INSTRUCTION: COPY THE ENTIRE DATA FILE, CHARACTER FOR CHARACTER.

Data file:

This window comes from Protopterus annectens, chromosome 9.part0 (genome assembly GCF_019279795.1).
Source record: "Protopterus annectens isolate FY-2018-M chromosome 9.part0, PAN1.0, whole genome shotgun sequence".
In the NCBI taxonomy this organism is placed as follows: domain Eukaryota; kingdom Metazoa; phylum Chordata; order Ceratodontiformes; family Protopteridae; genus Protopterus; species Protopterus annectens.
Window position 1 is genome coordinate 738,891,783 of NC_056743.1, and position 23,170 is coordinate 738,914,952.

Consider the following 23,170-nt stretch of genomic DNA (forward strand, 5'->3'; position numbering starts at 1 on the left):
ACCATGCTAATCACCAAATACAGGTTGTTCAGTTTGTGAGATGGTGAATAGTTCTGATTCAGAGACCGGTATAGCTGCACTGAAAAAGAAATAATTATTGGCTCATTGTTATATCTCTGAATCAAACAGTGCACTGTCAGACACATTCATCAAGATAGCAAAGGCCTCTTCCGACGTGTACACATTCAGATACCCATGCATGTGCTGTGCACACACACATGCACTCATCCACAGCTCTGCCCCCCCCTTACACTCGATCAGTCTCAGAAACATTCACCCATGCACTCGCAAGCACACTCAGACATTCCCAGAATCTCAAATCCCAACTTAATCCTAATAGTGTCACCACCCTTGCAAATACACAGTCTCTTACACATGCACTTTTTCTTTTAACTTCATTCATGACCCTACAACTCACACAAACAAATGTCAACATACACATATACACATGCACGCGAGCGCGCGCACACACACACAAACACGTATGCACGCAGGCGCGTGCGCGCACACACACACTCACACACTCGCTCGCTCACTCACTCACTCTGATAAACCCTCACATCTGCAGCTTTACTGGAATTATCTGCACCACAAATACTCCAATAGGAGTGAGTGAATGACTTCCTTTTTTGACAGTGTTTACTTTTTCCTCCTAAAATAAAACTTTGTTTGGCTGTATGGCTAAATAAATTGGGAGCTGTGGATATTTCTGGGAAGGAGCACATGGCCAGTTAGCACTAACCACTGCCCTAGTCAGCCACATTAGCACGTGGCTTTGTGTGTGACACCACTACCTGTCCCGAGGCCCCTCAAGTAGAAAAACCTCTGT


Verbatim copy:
This window comes from Protopterus annectens, chromosome 9.part0 (genome assembly GCF_019279795.1).
Source record: "Protopterus annectens isolate FY-2018-M chromosome 9.part0, PAN1.0, whole genome shotgun sequence".
In the NCBI taxonomy this organism is placed as follows: domain Eukaryota; kingdom Metazoa; phylum Chordata; order Ceratodontiformes; family Protopteridae; genus Protopterus; species Protopterus annectens.
Window position 1 is genome coordinate 738,891,783 of NC_056743.1, and position 23,170 is coordinate 738,914,952.

Consider the following 23,170-nt stretch of genomic DNA (forward strand, 5'->3'; position numbering starts at 1 on the left):
ACCATGCTAATCACCAAATACAGGTTGTTCAGTTTGTGAGATGGTGAATAGTTCTGATTCAGAGACCGGTATAGCTGCACTGAAAAAGAAATAATTATTGGCTCATTGTTATATCTCTGAATCAAACAGTGCACTGTCAGACACATTCATCAAGATAGCAAAGGCCTCTTCCGACGTGTACACATTCAGATACCCATGCATGTGCTGTGCACACACACATGCACTCATCCACAGCTCTGCCCCCCCCTTACACTCGATCAGTCTCAGAAACATTCACCCATGCACTCGCAAGCACACTCAGACATTCCCAGAATCTCAAATCCCAACTTAATCCTAATAGTGTCACCACCCTTGCAAATACACAGTCTCTTACACATGCACTTTTTCTTTTAACTTCATTCATGACCCTACAACTCACACAAACAAATGTCAACATACACATATACACATGCACGCGAGCGCGCGCACACACACACAAACACGTATGCACGCAGGCGCGTGCGCGCACACACACACTCACACACTCGCTCGCTCACTCACTCACTCTGATAAACCCTCACATCTGCAGCTTTACTGGAATTATCTGCACCACAAATACTCCAATAGGAGTGAGTGAATGACTTCCTTTTTTGACAGTGTTTACTTTTTCCTCCTAAAATAAAACTTTGTTTGGCTGTATGGCTAAATAAATTGGGAGCTGTGGATATTTCTGGGAAGGAGCACATGGCCAGTTAGCACTAACCACTGCCCTAGTCAGCCACATTAGCACGTGGCTTTGTGTGTGACACCACTACCTGTCCCGAGGCCCCTCAAGTAGAAAAACCTCTGT